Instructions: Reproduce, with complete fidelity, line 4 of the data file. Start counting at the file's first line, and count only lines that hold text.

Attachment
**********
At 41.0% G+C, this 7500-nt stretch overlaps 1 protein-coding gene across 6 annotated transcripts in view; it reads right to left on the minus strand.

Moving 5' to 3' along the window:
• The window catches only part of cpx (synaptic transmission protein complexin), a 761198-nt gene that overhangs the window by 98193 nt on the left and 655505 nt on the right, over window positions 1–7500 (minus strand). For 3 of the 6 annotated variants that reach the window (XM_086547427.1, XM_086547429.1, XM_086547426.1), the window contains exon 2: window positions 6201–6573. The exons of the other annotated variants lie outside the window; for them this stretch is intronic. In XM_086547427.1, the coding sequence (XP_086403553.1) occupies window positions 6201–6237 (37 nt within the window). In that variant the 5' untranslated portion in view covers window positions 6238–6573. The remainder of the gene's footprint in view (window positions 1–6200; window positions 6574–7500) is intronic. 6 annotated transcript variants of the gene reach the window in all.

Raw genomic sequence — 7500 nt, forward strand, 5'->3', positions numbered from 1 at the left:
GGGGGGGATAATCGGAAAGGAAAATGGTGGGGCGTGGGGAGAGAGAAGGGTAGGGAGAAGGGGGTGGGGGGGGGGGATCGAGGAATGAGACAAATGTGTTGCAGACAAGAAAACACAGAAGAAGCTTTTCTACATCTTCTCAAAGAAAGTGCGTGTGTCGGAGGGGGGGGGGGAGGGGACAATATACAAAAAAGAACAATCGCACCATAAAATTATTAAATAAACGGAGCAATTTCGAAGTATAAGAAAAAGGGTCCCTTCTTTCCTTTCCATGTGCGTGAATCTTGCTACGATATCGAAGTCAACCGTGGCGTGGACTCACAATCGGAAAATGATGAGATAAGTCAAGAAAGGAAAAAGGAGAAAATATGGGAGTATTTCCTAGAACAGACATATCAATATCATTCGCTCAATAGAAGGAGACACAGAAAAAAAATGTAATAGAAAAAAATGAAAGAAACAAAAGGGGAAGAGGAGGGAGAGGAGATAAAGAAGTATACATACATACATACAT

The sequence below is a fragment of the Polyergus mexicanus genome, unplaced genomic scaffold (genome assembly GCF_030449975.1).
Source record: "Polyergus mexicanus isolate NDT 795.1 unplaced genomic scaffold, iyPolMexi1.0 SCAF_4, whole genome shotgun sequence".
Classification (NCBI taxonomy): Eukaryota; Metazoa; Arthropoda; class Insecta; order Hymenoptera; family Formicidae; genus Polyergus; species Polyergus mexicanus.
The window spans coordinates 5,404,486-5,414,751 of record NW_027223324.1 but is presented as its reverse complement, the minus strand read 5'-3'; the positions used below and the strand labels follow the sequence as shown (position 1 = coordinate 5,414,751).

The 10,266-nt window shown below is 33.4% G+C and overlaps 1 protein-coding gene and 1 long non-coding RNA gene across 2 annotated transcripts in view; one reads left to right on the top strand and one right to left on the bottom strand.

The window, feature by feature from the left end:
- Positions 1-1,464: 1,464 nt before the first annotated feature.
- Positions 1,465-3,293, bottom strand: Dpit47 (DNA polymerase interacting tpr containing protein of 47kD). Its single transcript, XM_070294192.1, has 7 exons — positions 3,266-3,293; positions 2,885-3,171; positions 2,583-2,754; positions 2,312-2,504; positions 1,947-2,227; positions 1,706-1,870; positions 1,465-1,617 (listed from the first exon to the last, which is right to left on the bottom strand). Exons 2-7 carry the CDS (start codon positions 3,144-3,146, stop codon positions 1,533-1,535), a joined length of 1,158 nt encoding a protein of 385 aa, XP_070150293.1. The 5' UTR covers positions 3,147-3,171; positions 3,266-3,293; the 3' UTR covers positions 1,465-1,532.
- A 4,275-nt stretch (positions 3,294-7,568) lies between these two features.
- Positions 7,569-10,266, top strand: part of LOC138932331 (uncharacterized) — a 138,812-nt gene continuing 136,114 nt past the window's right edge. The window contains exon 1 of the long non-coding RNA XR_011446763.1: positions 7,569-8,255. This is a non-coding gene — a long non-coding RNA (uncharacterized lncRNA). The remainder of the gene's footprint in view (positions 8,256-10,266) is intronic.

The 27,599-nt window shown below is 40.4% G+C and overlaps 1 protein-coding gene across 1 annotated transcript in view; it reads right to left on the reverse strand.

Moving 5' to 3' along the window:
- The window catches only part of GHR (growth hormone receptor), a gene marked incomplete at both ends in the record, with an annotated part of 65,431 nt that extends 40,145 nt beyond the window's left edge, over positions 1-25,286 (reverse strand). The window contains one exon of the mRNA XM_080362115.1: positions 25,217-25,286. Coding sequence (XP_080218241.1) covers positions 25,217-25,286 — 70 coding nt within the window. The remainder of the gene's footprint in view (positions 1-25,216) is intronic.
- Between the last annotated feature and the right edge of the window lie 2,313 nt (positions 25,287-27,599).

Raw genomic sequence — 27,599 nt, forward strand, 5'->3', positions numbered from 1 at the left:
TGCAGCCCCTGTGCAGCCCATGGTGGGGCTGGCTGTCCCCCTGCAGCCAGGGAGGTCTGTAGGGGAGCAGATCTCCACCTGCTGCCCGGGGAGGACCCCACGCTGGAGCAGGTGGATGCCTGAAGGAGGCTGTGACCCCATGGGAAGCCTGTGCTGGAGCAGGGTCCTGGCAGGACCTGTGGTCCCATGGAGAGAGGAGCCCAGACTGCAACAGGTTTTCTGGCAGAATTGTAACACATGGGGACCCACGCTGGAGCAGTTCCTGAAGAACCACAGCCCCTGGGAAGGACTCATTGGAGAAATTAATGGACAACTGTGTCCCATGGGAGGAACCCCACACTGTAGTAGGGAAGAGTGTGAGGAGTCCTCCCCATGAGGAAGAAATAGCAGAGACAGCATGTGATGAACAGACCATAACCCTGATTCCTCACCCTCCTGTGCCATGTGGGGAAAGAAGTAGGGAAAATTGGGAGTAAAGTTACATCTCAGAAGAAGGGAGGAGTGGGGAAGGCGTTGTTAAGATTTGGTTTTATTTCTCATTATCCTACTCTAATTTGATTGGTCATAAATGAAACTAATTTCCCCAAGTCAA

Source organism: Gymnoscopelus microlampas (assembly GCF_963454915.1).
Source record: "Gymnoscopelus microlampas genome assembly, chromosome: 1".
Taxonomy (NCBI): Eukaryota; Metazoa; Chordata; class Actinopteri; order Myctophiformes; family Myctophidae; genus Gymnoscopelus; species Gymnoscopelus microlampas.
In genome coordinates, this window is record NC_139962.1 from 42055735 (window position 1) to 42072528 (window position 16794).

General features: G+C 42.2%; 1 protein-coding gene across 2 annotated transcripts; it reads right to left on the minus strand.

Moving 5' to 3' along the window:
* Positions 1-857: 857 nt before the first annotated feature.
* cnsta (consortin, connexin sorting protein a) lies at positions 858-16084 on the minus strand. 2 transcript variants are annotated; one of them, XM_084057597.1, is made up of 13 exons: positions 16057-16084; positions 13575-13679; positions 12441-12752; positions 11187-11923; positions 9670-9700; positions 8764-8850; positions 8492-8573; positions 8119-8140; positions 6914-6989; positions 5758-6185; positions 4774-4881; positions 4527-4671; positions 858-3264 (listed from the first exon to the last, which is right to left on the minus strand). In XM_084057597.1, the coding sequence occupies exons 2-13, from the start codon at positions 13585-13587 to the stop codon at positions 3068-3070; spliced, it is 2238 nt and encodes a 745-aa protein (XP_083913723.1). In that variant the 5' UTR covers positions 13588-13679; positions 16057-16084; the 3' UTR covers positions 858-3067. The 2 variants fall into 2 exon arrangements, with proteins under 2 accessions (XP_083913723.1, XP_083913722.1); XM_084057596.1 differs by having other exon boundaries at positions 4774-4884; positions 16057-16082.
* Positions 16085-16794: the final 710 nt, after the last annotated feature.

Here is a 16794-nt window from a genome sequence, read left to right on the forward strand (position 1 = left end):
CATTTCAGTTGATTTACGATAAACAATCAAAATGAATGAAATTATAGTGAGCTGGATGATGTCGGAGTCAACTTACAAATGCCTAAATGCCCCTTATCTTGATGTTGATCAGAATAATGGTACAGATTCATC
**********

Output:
Raw genomic sequence — 7500 nt, forward strand, 5'->3', positions numbered from 1 at the left: